Many of my stories seem to start in record stores. This one starts in the first half of the last decade, when I spent a month or so out of each year in London, where a must-visit was the since-closed Rough Trade record shop in Covent Garden. They always seemed to have at least one CD that changed my life, just a little bit, every time I visited: Ballboy’s “The Sash My Father Wore and Other Stories” was one, and “Hey Harmony” by Saint Thomas was another.
This story doesn’t have a happy ending: Saint Thomas was mostly Thomas Hansen, who died at the age of 31 of an “unfortunate combination of prescribed drugs” in 2007, the same year the Rough Trade shop in Covent Garden shut down. When he was alive, he looked like a thinner Stephin Merritt, with the same evil twinkle in his eye, the same reverence for campy Americana, and the same penchant for melancholy brilliance. Unlike Mr. Merritt, Hansen sang (sometimes warbled, sometimes yodeled) his sad songs in a tenor voice, took his country influences a few furlongs farther, and lived in Norway. He lived long enough to record four albums and several EPs between 2000 and 2005 (see a full discography here, but good luck finding much of it), the most memorable being “Hey Harmony” (2003) and “Let’s Grow Together” (2004)—both of which are easy enough to track down on i- or other-tunes.
Even before he died, and before I found out that he had died a few years later, I would dial up his songs when I felt like feeling sad, or enhancing the sadness I already felt; now there’s an extra layer. Sad songs, like all emotion-inducing songs, range from the banal (most break-up ballads fit that bill) to the profound. Saint Thomas occupied the second space, with more than a touch of irony-tinged tribute to the sadness of tragi-country classics by the likes of Webb Pierce or Gram Parsons. Like them, he knew how to make his voice crack, which voices tend to do when emotions get the better of them.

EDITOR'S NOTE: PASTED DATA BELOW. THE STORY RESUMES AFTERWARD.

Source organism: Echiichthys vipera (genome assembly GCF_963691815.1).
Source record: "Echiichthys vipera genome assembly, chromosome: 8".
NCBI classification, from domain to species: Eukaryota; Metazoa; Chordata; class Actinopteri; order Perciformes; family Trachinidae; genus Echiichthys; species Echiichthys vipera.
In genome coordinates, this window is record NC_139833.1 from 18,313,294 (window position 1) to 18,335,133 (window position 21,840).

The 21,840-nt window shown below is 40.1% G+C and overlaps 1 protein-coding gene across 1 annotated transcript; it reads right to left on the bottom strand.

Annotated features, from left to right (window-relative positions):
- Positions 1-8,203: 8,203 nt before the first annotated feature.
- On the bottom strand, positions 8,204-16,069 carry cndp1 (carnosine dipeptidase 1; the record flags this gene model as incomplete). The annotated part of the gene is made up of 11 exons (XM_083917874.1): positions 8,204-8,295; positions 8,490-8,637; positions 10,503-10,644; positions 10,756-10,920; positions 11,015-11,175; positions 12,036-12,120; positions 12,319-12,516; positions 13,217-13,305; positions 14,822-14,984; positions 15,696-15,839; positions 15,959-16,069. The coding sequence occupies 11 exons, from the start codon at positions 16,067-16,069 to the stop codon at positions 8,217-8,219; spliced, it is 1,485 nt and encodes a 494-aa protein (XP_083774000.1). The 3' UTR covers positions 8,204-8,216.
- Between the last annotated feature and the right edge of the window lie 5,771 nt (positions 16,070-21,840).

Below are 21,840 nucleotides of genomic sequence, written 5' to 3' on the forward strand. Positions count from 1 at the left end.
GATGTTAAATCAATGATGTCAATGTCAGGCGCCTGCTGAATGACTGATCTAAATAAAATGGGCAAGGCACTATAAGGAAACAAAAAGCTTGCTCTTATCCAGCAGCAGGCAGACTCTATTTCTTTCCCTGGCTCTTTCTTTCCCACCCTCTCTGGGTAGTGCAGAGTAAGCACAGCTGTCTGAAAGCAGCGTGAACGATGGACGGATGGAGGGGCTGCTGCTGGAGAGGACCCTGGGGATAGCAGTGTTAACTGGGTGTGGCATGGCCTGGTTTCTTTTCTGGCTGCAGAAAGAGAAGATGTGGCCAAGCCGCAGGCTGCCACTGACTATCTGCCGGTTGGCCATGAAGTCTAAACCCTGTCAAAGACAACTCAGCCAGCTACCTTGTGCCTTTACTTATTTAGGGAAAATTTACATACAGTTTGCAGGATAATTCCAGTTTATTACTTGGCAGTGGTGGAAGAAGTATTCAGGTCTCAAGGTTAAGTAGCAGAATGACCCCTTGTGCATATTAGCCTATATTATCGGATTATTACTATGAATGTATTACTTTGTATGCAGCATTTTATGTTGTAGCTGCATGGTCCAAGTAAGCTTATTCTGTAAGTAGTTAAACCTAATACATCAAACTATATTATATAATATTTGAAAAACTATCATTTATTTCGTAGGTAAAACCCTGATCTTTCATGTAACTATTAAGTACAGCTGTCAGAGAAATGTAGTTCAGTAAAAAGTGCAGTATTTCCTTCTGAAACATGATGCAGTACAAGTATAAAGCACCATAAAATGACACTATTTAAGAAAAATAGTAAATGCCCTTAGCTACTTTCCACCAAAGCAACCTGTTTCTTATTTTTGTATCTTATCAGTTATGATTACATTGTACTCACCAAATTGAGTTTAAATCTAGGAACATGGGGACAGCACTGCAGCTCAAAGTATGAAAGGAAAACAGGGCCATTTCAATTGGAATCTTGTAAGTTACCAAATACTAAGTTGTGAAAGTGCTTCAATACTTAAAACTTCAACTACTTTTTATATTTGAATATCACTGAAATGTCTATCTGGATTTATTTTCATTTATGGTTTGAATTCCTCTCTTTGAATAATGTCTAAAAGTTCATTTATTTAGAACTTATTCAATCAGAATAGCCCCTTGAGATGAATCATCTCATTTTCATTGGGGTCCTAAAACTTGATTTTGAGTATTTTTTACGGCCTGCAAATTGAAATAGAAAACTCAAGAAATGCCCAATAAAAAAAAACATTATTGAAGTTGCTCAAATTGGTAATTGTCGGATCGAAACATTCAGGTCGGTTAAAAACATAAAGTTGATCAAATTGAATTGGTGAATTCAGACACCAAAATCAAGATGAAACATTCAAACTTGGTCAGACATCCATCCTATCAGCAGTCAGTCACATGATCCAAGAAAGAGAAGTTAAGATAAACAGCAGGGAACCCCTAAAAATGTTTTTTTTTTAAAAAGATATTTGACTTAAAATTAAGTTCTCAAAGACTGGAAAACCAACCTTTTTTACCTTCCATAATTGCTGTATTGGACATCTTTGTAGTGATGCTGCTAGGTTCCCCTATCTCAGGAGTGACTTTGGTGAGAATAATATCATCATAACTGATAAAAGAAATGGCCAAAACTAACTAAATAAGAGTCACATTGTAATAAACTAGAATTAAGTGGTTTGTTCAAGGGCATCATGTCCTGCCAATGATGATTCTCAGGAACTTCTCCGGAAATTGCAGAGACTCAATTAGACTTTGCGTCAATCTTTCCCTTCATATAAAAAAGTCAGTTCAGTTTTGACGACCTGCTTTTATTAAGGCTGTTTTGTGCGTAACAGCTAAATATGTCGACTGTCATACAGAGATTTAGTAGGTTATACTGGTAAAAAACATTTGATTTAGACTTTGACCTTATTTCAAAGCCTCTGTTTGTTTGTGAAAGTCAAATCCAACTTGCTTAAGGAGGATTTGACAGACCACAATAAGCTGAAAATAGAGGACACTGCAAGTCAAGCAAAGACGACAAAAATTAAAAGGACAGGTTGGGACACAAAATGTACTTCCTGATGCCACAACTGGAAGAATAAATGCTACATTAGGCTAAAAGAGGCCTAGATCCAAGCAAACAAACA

And like them, he told sad stories. On “Let’s Grow Together,” my favorite is “The Red Book,” which jangles through two verses about (a) the intersection of love and stolen vehicles and (b) an encounter with a wise ex-con on a bus trip from Atlanta to Nashville. The chorus goes: “We dig ourselves dead before the night comes,” followed by a good Norwegian yodel or two. “Silence Break Your Heart,” my second-favorite song on the strong-overall CD, ventures down a bluegrass-strewn path, with beautiful backing vocals.
“Hey Harmony” mixes in some whimsical cheer with the sadness, as on “Heroes Making Dinner,” which is a Sunday-brunch of a song replete with wine, cookies, fuzzy guitars, and aliens. The loping “A Long Long Time” is the perfect unrequited love song, which plaintively croons “Bye bye love, I miss you too” on the way out of a warm house full of friends offering solace. But even most of the sad lyrics on this album are more hopeful (“The sweet cowgirl came and asked you for a dance/ everything was up for a romance”) and punctuated with absurdisms (such as the lines “Mushroom in the garden is getting stronger legs to stand on,” as observed in the song “Sitting on the Porch”); again with the occasional yodel. The general theme seems to be that Norwegians, especially the farmers, drink more than they should: happy while it lasts, but sad when it’s over.
Speaking of absurdism… here’s the video of the week (er… month): “Long Long Time,” with furry animals, hospital corridors, and the inevitable banana peel scene: